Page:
"My second sin was lust."

Jason McDowell has crafted this tale well. The first part shows his boy hood, the second part shows his grasping for a manhood he always denied himself. In a heart-beat the third part turns from a leisurely pace to a thrilling dive where all sins are accounted for..

A thoroughly gripping story, with some inspired elements of Cthulu horror. I had to listen to this one twice to properly understand the ending, but it was well worth it. Easy 9 out of 10.

Monday, September 24, 2007

A short discourse the meaning of religion and science

I am of the notion that the implicit purpose of our religious texts (Bible, Talmud, Koran) is to provide a rule book and moral compass for a society. They tell us how to live. And because we all have a very basic need to believe in something bigger, more powerful, more meaningful than ourselves, these texts are written in terms of the actions and words of gods, angels, devils, saints, prophets etc.

As our societies change, our rules change; our sense of morals change. Unfortunately our religious texts have not changed as well. We are left with books that reveal we are not all equal and that belief in other gods is wrong. We should not look for literal truths in outdated texts. I would rather that we read these texts as parables to be interpreted and changed as we change.

Science represents our best understanding of the world as we know it at the time. Science and our understanding of the world as revealed through science changes in time. What we consider fact now is nothing more than what we can currently understand and can prove in some way.

I see a natural link between science and religion. Science is all about trying to understand and explain things. Many of our myths are religious stories and try to do that too: explain some natural event in terms of one god or other. Eventually, we reached the point where enough people began to wonder if it was really Thor, Guruwari or Yahweh that caused that light in the sky, shaking ground or pestilence among the people. Our curiosity grew beyond the stories we would tell each other, and soon enough our equipment and growing knowledge showed us that there other explanations.

I see this is as being the dichotomy broached in this thread: do we still need religion to explain things to us when science has an answer too?

I believe the answer is intrinsic: science is about what we know and religion is about how we should live. Both of them should change as we change, and we need to understand that what is right today, can be wrong tomorrow. Without this we will find it hard to adapt. [ erm.. evolve. :) ]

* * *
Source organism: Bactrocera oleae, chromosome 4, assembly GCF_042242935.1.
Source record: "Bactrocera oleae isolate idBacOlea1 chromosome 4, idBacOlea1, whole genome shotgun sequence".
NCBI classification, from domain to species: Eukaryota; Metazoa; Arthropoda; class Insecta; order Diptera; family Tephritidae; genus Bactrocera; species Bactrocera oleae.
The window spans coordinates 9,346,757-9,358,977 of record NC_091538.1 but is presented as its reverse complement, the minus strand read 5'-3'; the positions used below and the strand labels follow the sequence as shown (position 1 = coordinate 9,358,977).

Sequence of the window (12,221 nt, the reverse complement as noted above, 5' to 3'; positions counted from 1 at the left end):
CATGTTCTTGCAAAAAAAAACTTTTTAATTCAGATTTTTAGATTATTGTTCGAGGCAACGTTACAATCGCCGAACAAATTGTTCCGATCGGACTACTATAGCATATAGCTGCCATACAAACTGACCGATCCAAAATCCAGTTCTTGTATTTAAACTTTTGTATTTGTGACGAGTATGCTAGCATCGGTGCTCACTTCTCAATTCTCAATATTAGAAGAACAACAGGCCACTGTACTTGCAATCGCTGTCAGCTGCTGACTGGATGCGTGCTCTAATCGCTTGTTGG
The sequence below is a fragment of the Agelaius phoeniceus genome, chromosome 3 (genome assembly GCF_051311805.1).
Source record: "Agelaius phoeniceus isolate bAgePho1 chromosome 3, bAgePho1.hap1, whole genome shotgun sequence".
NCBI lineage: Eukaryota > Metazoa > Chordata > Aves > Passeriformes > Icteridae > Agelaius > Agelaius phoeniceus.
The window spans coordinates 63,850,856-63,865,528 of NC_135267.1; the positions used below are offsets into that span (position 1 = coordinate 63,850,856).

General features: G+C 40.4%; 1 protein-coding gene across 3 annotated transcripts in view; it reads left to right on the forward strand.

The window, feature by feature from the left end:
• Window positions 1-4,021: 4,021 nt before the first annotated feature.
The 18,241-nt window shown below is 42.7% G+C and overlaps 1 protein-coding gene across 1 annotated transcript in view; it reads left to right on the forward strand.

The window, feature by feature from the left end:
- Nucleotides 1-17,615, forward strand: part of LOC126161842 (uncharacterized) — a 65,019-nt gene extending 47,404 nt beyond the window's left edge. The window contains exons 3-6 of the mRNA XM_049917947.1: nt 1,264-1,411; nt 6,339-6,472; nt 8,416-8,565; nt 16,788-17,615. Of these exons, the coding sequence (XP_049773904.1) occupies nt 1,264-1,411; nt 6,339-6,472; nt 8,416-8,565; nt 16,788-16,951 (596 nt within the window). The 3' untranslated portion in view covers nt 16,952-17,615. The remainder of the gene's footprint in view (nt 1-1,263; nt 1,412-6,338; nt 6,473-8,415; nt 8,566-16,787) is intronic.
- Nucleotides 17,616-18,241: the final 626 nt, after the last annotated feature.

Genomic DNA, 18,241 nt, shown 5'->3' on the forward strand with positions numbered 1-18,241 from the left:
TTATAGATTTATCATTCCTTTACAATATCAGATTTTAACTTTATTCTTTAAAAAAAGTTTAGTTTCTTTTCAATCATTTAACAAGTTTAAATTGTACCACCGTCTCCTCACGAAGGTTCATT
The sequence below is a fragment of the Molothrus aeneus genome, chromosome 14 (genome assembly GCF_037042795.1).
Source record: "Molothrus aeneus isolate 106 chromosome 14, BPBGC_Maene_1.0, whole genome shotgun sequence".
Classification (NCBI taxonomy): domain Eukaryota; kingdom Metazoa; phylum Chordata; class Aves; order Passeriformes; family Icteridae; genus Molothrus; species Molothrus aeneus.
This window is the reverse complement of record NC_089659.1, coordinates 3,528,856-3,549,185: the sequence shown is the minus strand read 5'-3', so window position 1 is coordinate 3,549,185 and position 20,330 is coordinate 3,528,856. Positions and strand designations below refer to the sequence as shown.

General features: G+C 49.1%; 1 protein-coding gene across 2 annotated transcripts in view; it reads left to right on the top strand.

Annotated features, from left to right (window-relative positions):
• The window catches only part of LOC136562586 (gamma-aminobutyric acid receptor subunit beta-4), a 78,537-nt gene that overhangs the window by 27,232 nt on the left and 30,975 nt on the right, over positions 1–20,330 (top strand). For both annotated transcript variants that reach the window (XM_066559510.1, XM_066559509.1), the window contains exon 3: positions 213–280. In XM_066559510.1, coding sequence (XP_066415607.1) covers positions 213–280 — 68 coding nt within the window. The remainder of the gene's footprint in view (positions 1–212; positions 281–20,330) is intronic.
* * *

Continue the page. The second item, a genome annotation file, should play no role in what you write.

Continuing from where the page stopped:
One last thought. We have a lot of religious hierarchy who do manage to interpret religious texts in different ways, and sometimes those appear to be positive ways. However, I am not convinced they have the good of society in mind. Instead they have a lot to protect: money and power. I have the same sense of cynicism for our political and business structures. None of these large organisations have the good of humanity at heart, because the need for making money and gaining power is too high a priority. We will never have a good balance between religion and science for this same reason: as long as someone has to be wrong for someone else to be right.

I originally posted this in the Excape Artist's forums.

Sunday, September 09, 2007

Guggenheim Collection: 1940s to Now

Melbourne Winter MasterpiecesGuggenheim Collection: 1940s to NowNew York–Venice–Bilbao–Berlin30 June to 7 October 2007NGV International

This exhibition showed off a wide variety of abstract art from the 1940s up till now. I get it. Rebelling against the idea of art as a self contained picture, abstract art attempts to provide only part of the experience: the art comes about by challenging the viewer in some way to draw in the rest of the experience from their own reactions and emotions. I experienced many different emotions.

Some pieces were confronting.

A table top full of teeth. I walked around the table several times, imagining what creatures gave up those pieces of bone and what logic was used to place them on the table.

A wall of bathroom tiles, slightly dirty. Bulging in some places. In other places, bursting - with guts. Red, bulbous, moist.

A video showing two people copulating. When he withdraws, his penis is topped by a bee hive and bees fill the screen.

Some pieces are inscrutable.

Jackson Pollock is my poster child for inscrutability. Paint scrawled across a canvass. Despite a heart felt invitation to myself to look deep and see whatever my inner self wants to see, there is no meaning. It is just chaos, little more than a child's experiment in colour and contrast and almost but not quite more. There were others, but I only remember his name.

Some pieces were confusing until I let my perspective shift and find something to admire.

A set of large orange boxes placed in a straight row. I walk to the end and stroll back and forh, letting my eyes take in the shifting lines and colors reflected off the surfaces.

Bruce Nauman’s suspended Floating Room. A wooden room, hanging from the ceiling, "Light Outside, Dark Inside". From the outside it is a well lit wooden box. On the inside, it is a sparse white room without any illumination apart from the light outside. I walked inside the room and admired the shifting lines as my eyes pulled in and out of focus. It was somewhat like looking at a 3D Magic Eye image, except no pretty pictures come to the foreground when you lose focus. I would really get a kick out this if I were stoned!